Give A Fig

There is a fig tree in the garden. It was here when we moved in. I am fond of it but our relationship isn’t easy. By the end of last summer it was huge so I cut it back a bit.

This year it has produced a few figs but hidden them right at the top and put all the rest of its energy into growing leaves. I can only imagine it is sulking and does these things to spite me.

baked figs with feta

Fortunately my neighbours also have a fig tree and theirs is more even tempered. Not the neighbours who gave me the vine leaves, the ones on the other side. Yesterday they saw me coming home and pressed some newly ripe fruit into my hands.

It was lunchtime so I made this salad. A nice combination of sweet, salty and sharp with just enough garlic in the dressing to give it a kick.

baked figs with feta

Baked Figs With Feta, Rocket Salad (serves 2)


  • 4 fresh figs
  • 60g feta
  • Olive oil
  • 2 handfuls rocket
  • ¼ pomegranate
  • 30g pine nuts
  • 1 orange
  • 1 clove garlic
  • 2 sprigs mint


  1. Get rid of any tough stalks the figs might have and cut a cross into each one so it is divided into quarters, but still attached at the bottom. Put them in an ovenproof dish.
  2. Break the feat into large chunks and divide it between the figs. Drizzle over a little olive oil and season with black pepper. Bake for 15 minutes or until you can see the cheese begin to colour.
  3. Meanwhile, arrange the rocket on a serving platter or two individual plates. Toast the pine nuts in a dry frying pan until golden and separate the pomegranate seeds. Scatter both over the rocket.
  4. When the figs are done take them out of the oven and pour any pan juices into a food processor. Add the skinned garlic clove in a food processor, 30mls olive oil and the orange juice and zest. Blitz then taste and season with salt and pepper. Maybe a little lemon juice if the orange is particularly sweet. Finely shred the mint leaves.
  5. Carefully nestle the figs on top of the rocket. Drizzle on the dressing and sprinkle over the mint.

Ifs And Ands

  • Most of the elements here are interchangeable. Goats or blue cheese would work in place of the feta. And spinach, perhaps wilted slightly, instead of the rocket. Toasted chopped hazelnuts or almond slivers could stand in for the pine nuts.
  • The orange dressing works well with oily fish. Try it on a grilled mackerel and spinach salad.
  • A small spoonsful of capers is a good addition too, briging a bit more acidity.


KitchInspiration: Who Do? Yuzu!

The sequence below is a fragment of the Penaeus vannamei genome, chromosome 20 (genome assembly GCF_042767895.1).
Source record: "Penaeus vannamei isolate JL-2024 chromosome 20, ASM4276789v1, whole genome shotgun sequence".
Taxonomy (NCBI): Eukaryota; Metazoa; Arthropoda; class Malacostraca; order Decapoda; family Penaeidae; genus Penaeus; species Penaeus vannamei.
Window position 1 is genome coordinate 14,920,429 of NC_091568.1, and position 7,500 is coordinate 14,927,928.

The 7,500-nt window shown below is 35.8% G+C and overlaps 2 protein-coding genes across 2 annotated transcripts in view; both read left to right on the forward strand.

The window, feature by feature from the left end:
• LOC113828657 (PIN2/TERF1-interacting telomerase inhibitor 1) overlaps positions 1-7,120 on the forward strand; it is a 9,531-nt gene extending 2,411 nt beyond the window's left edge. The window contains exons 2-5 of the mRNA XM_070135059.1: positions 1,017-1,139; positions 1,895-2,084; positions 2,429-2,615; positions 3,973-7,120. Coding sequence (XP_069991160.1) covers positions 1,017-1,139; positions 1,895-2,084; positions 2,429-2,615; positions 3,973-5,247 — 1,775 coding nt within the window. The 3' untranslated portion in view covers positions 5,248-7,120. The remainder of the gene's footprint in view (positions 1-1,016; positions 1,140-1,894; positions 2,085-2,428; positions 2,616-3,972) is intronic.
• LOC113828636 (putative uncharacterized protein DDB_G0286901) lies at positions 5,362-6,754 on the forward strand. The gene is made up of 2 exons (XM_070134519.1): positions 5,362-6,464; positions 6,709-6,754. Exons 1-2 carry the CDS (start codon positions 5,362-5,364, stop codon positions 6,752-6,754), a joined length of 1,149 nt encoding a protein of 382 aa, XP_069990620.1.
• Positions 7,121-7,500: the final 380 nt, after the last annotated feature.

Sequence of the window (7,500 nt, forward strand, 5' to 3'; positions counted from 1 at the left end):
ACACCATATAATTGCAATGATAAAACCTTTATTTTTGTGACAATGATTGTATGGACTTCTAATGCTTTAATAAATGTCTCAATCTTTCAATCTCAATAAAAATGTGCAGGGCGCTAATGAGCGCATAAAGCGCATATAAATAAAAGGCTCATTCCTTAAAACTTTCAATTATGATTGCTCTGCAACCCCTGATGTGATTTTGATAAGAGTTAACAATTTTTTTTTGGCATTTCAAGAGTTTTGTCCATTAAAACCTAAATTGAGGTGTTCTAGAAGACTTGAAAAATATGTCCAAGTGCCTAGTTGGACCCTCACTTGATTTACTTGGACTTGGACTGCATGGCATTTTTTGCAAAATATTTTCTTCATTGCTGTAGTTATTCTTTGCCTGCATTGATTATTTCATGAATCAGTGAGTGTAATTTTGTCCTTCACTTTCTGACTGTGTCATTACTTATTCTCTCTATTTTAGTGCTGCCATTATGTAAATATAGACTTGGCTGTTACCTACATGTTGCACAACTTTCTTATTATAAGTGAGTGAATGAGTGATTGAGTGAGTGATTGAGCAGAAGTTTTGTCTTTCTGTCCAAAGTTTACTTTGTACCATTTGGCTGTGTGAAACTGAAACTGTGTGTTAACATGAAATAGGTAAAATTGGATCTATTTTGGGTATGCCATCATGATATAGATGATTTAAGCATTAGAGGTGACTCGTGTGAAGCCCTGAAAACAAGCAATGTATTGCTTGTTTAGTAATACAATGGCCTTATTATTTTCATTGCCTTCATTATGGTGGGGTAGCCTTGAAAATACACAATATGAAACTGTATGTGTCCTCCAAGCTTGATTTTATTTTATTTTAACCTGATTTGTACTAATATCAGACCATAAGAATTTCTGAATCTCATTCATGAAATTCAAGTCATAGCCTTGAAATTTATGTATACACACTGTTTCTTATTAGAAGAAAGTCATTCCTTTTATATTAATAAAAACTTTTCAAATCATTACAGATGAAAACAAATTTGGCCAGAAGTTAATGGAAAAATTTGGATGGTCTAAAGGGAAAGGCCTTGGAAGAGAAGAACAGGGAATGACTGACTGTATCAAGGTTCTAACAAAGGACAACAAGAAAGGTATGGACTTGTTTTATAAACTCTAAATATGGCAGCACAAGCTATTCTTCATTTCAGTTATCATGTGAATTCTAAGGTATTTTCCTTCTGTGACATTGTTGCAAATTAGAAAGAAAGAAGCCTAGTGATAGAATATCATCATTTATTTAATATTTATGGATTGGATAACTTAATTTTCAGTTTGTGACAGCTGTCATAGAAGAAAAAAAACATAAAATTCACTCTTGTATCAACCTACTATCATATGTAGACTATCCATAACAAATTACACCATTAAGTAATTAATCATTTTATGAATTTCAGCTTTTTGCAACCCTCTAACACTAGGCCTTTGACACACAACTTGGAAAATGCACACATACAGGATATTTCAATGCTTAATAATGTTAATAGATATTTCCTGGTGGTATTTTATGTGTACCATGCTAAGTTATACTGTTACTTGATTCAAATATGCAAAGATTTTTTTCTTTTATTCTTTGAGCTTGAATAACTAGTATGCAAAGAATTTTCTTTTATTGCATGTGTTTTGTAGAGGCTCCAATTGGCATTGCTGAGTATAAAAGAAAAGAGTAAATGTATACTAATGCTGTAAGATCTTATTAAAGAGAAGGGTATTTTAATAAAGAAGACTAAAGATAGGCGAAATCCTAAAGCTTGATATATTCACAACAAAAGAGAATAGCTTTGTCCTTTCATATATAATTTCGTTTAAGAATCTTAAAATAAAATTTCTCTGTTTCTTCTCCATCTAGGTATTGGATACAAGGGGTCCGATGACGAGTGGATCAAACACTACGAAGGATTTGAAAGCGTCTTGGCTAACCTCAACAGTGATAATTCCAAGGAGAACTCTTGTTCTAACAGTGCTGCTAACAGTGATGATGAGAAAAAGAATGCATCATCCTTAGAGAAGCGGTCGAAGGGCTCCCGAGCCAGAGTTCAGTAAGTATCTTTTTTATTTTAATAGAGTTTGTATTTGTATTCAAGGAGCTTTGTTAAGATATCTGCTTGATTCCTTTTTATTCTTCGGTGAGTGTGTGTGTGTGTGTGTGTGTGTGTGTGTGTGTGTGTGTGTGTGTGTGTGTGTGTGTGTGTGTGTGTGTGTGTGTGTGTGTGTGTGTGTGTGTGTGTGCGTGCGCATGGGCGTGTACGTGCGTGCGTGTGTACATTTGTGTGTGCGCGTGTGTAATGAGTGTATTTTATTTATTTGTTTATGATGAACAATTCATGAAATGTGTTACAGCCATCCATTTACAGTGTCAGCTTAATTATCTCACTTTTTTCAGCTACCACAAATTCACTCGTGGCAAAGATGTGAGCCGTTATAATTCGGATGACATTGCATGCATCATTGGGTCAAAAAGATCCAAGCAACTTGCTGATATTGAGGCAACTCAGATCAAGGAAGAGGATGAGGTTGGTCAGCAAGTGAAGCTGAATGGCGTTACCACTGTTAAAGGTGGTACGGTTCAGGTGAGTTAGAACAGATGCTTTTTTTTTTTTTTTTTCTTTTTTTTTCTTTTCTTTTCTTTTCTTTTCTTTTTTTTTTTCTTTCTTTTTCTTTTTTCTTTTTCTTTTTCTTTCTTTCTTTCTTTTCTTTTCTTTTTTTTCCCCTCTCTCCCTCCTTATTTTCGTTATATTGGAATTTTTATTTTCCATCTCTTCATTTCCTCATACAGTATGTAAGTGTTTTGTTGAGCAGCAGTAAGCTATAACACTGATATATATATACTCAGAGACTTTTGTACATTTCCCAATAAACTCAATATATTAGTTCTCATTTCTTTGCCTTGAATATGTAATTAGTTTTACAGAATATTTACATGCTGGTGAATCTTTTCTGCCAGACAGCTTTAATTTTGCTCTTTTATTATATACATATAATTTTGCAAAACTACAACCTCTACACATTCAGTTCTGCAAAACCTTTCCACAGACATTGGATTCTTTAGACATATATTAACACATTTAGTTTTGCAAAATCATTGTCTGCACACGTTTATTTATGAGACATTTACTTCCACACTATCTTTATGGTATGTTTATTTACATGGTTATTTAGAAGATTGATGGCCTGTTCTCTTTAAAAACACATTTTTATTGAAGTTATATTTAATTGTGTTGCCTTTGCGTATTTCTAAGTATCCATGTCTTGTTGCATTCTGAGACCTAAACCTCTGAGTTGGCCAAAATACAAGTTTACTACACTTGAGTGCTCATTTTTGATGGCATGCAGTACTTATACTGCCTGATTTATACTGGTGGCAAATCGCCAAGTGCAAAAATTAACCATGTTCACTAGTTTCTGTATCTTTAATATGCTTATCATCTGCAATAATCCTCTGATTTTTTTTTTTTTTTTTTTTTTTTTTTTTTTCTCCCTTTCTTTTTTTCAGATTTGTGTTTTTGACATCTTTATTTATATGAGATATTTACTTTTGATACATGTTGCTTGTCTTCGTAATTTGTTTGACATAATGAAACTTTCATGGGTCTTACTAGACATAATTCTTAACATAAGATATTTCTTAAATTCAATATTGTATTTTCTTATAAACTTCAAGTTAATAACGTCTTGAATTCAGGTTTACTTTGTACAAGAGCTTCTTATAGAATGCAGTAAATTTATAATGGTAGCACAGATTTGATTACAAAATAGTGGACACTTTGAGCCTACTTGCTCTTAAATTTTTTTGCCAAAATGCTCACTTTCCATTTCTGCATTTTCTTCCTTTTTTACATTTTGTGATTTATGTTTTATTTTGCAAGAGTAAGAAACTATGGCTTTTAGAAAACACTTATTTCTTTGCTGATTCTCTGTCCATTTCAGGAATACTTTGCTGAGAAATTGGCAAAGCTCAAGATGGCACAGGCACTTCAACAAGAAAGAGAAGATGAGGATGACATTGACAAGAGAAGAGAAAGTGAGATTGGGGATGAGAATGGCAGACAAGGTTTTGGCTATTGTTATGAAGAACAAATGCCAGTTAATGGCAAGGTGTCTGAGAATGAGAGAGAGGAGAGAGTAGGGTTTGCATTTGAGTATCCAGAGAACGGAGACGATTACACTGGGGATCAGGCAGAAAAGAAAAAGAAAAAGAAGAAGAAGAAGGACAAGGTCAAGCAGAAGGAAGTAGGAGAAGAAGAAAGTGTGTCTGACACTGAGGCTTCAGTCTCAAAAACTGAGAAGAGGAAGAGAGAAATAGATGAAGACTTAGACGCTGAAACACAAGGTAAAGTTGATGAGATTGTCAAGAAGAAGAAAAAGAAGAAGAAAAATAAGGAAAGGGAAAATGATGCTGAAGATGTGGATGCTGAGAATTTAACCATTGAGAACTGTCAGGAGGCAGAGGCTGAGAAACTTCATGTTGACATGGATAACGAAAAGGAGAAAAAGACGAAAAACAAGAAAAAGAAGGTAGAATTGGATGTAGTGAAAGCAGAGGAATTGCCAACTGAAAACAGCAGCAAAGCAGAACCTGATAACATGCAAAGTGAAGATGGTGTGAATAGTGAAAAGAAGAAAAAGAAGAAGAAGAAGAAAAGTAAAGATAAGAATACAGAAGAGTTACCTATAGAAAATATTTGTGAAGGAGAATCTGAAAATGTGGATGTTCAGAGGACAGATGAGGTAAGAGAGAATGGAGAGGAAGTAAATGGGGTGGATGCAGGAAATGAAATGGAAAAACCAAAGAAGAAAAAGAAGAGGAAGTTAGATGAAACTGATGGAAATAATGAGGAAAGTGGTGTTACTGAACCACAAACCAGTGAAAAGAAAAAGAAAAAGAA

Alice writes:

I have a food challenge for you. What to do with the yuzu juice I got in my Christmas stocking, possibly not even in 2014, and have so far used precisely once? Its only outing was as part of the dressing for a crunchy Asian-inspired salad with some smoked oily fish of some sort, if I remember rightly. 

Yuzu is one of those ingredients that seemed to come from nowhere. A few years ago I’d never heard of the Japanese fruit and now it’s all over the place in salad dressings and cocktails and so on. 

Although, having said that, you can't really get them whole in this country, only the bottled juice. And I couldn’t even find that in my local Oriental supermarket so had to make do with this “citrus seasoning” that I found in Sainsburys. I’ve had it in restaurants though and this is pretty close (not to mention cheaper). Just to make sure the whole thing wasn’t a big con, I did a blind taste test against some bottled lemon juice and am pleased to report that you can definitely tell them apart. The yuzu is sweeter and slightly more floral, still tangy but not as outright sour as the lemon. It fits with the most common description of it which is being like a cross between a lemon and a mandarin. 

Although I must sound a warning note and say that my bottle claims it must be consumed within four weeks of opening so I’m not sure how advisable it is to use your stocking filler at all...

Nevertheless, if you do decide to throw caution to the exotic, citrussy winds, maybe the following will be of use...

yuzu salad dressing

Summer Vegetable Salad With Yuzu Soy Dressing

This is probably not dissimilar to the dressing you made once before. But I think the salad dressing is yuzu's natural home in the world of savoury things so I am going to include it anyway, mainly for the benefit of anyone who hasn't tried it. Also, all these vegetables are in season right now and make for a nice British-meets-Asian sort of vibe. It would go well with a tuna steak or a few slices of tofu, fried on a high heat to crisp them up a bit.